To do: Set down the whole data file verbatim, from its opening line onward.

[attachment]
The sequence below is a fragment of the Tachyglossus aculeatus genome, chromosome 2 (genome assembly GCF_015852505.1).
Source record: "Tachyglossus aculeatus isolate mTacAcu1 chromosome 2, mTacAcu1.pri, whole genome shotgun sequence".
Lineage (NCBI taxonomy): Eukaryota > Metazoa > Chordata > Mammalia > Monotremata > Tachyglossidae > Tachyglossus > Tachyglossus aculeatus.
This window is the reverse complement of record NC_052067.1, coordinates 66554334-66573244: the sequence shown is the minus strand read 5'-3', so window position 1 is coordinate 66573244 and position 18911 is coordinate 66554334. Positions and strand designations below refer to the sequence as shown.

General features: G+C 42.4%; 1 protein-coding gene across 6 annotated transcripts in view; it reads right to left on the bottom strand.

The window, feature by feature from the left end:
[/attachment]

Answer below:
The sequence below is a fragment of the Tachyglossus aculeatus genome, chromosome 2 (genome assembly GCF_015852505.1).
Source record: "Tachyglossus aculeatus isolate mTacAcu1 chromosome 2, mTacAcu1.pri, whole genome shotgun sequence".
Lineage (NCBI taxonomy): Eukaryota > Metazoa > Chordata > Mammalia > Monotremata > Tachyglossidae > Tachyglossus > Tachyglossus aculeatus.
This window is the reverse complement of record NC_052067.1, coordinates 66554334-66573244: the sequence shown is the minus strand read 5'-3', so window position 1 is coordinate 66573244 and position 18911 is coordinate 66554334. Positions and strand designations below refer to the sequence as shown.

General features: G+C 42.4%; 1 protein-coding gene across 6 annotated transcripts in view; it reads right to left on the bottom strand.

The window, feature by feature from the left end: